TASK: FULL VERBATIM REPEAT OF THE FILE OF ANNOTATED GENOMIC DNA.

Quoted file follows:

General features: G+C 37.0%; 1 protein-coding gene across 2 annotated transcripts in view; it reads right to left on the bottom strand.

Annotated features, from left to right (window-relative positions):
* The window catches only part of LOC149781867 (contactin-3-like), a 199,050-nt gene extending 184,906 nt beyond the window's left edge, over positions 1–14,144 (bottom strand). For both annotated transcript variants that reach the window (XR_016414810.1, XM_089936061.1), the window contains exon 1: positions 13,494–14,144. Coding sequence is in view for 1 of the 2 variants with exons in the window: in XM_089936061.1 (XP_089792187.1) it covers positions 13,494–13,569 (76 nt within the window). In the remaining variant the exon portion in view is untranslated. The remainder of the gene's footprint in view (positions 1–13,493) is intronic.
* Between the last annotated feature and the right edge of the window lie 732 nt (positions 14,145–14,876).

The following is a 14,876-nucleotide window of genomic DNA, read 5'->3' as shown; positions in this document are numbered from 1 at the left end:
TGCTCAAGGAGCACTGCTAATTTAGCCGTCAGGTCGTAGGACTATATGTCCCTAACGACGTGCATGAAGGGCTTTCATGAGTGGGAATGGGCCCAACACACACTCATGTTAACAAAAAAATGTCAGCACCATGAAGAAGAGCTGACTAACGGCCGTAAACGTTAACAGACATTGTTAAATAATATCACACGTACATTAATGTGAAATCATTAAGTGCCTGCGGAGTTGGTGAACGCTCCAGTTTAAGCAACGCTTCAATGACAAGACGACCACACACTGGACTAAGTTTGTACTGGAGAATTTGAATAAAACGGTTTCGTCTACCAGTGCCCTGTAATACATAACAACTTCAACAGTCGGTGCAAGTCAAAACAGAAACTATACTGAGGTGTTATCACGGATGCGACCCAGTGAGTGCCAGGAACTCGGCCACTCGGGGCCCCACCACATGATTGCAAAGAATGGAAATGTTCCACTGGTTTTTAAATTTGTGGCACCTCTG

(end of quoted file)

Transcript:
General features: G+C 37.0%; 1 protein-coding gene across 2 annotated transcripts in view; it reads right to left on the bottom strand.

Annotated features, from left to right (window-relative positions):
* The window catches only part of LOC149781867 (contactin-3-like), a 199,050-nt gene extending 184,906 nt beyond the window's left edge, over positions 1–14,144 (bottom strand). For both annotated transcript variants that reach the window (XR_016414810.1, XM_089936061.1), the window contains exon 1: positions 13,494–14,144. Coding sequence is in view for 1 of the 2 variants with exons in the window: in XM_089936061.1 (XP_089792187.1) it covers positions 13,494–13,569 (76 nt within the window). In the remaining variant the exon portion in view is untranslated. The remainder of the gene's footprint in view (positions 1–13,493) is intronic.
* Between the last annotated feature and the right edge of the window lie 732 nt (positions 14,145–14,876).

The following is a 14,876-nucleotide window of genomic DNA, read 5'->3' as shown; positions in this document are numbered from 1 at the left end:
TGCTCAAGGAGCACTGCTAATTTAGCCGTCAGGTCGTAGGACTATATGTCCCTAACGACGTGCATGAAGGGCTTTCATGAGTGGGAATGGGCCCAACACACACTCATGTTAACAAAAAAATGTCAGCACCATGAAGAAGAGCTGACTAACGGCCGTAAACGTTAACAGACATTGTTAAATAATATCACACGTACATTAATGTGAAATCATTAAGTGCCTGCGGAGTTGGTGAACGCTCCAGTTTAAGCAACGCTTCAATGACAAGACGACCACACACTGGACTAAGTTTGTACTGGAGAATTTGAATAAAACGGTTTCGTCTACCAGTGCCCTGTAATACATAACAACTTCAACAGTCGGTGCAAGTCAAAACAGAAACTATACTGAGGTGTTATCACGGATGCGACCCAGTGAGTGCCAGGAACTCGGCCACTCGGGGCCCCACCACATGATTGCAAAGAATGGAAATGTTCCACTGGTTTTTAAATTTGTGGCACCTCTG